The Atlantic Railroad and United Fruit


By the mid-1800's, Costa Rica realized it needed an Atlantic Port to facilitate coffee export to Europe . When Tomas Guardia declared himself Chief of State in 1871, he decided to build a railway to Limon. He contracted Henry Meiggs , a North American who had built railways in Chile and Perd . Meiggs went to England to secure loans for the project. He obtained 3,4000,000 sterling pounds, of which only 1,000,000 actually arrived. These loans caused the first foreign debt in Costa Rica 's history.

Costa Rica 's population wasn't large enough to provide the project with the necessary labor force, so thousands of Jamaican, Italian, and Chinese workers were recruited. After an optimistic start, it soon became evident that it was going to be a slow, dangerous, and costly process. Construction of the railroad claimed some 4000 workers' lives, cost the equivalent of eight million dollars, and lasted 19 years. The jungle proved itself a formidable and deadly barrier.

Meiggs' nephew, Minor C. Keith, became the director a few years after the project started. The railroad he inherited was constantly beleaguered by Severe shortages of funds, so he started experimenting with banana production and exportation as a way to help finance the project. When he realized that the banana business could yield very profitable results, Keith made a deal with the new president, Bernardo Soto, in 1884. In return for a grant from the Costa Rican government of 800,000 acres of untilled land along the tracks, tax-free for 20 years, and a 99-year lease on the railroad, Keith would renegotiate the project's pending debts to England , and complete construction at his own expense.

By 1886, Keith had settled the financial problems with England . He spent the next four years laying the last 52 miles of track that climbed through the steep, treacherous valley of the Reventazon river. Relations between Keith and the labor force weren't good. In 1888 Italian workers organized the first strike in Costa Rica 's history, demanding prompt payments and sanitary working and living conditions.

The railroad was completed in 1890. Until 1970 it was the only route from the Meseta Central to Limon. And, until the line was closed in late 1990, it was still the major means of transportation for many people who lived in the tiny towns it passed. Children took the train to school; it served as an ambulance for the sick and as a hearse for the dead.

After they finished the railway, many Italian workers settled in Costa Rica 's highlands. Chinese workers settled in various parts of the country. The Jamaicans stayed on the Atlantic Coast and started working on the banana plantations which Minor Keith established on his 800,000 free acres. The development of banana plantations where there had been jungles forced the Indians to move up into the mountains.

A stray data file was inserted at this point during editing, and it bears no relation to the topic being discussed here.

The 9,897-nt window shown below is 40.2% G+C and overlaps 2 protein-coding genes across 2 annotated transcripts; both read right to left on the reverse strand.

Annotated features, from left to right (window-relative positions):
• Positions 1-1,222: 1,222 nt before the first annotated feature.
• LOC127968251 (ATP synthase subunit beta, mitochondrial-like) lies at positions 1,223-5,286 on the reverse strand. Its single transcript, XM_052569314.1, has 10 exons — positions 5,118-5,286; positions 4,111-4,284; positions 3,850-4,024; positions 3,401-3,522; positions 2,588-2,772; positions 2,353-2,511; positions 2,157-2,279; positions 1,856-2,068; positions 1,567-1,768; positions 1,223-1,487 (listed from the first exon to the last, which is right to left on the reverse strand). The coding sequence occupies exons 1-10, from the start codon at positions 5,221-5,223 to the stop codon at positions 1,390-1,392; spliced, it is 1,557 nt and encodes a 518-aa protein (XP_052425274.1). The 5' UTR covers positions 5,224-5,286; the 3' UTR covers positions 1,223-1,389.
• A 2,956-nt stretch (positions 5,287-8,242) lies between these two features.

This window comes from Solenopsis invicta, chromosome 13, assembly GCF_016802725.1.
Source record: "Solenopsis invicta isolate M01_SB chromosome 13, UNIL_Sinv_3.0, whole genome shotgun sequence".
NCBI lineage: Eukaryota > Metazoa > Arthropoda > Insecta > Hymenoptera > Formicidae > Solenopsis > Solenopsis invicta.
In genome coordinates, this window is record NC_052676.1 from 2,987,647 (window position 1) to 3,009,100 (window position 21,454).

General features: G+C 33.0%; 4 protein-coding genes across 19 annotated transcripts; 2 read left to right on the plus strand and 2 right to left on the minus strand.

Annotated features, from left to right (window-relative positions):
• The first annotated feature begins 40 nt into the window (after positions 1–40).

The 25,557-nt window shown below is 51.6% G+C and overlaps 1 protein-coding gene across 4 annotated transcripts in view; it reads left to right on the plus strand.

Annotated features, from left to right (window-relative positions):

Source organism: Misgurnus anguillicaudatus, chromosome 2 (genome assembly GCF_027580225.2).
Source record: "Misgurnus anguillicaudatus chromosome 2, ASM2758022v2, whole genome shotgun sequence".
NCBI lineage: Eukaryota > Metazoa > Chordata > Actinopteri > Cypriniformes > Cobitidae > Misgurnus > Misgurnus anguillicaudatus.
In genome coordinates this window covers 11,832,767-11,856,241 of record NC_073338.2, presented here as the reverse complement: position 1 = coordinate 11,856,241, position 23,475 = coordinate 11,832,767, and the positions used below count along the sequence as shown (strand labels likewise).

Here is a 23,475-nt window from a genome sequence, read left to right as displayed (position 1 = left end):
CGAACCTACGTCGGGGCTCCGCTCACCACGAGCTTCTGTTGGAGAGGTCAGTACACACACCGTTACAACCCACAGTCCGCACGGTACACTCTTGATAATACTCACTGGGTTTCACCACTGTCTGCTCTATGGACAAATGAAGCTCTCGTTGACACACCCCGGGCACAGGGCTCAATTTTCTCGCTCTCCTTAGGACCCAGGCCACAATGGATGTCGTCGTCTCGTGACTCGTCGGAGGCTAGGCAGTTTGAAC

In 1899, Keith and a partner founded the United Fruit Company. La Yunai , as it was called, quickly became a legendary social, economic, political and agricultural force in many Latin American countries. Costa Rican author Carlos Luis Fallas describes- work conditions on the steamy plantations in his book Mamita Yunai , and Gabriel Garcia Marquez tells what it did to the imaginary town of Macondo in One Hundred Years of Solitude. Although Costa Rica was the smallest country where United worked, United possessed more land here than in any other country. Costa Rica became the world's leading banana producer.

The year 1907 was United's peak year in Costa Rica , but by 1913 it was facing serious problems. Panama disease had infected banana trees; United's employees began protesting unfair working conditions. A 1913 strike was broken by the Costa Rican government--two strike leaders were chased into the plantations and killed.

The Company initiated a new policy: it would lease company land to independent growers and buy bananas from them. Tensions with workers grew; a 1934 strike led by two young San Jose communists, Manuel Mora and Jaime Cerdas , finally brought better working and living conditions. They maintained the original demands of 1913, and added to the list regular payment of salaries, free housing, medical clinics on plantations and accident insurance. United wouldn't talk with the strikers, but the planters leasing land from United did, and convinced United to sign an agreement.

In the late 30's a new disease, Sigatoka, infected banana trees up and down the coast. In 1938 United started to pick up and move west to the Pacific lowlands.

United lasted as long as it did on the Atlantic Coast only because it possessed so much land. Banana trees deplete soil of its humus and nitrogen. The clay soils of rainforest areas compact easily when the jungle is cut and they are cultivated. Since the soil could last only five to eight years, United used a plot of land until it didn't produce anymore, and then would move on to virgin land.

Minor Keith ended up a very wealthy man who married the daughter of one of the presidents of Costa Rica . Most profits from the banana industry went to the foreign owners of the production, shipping and distribution networks that made export possible.

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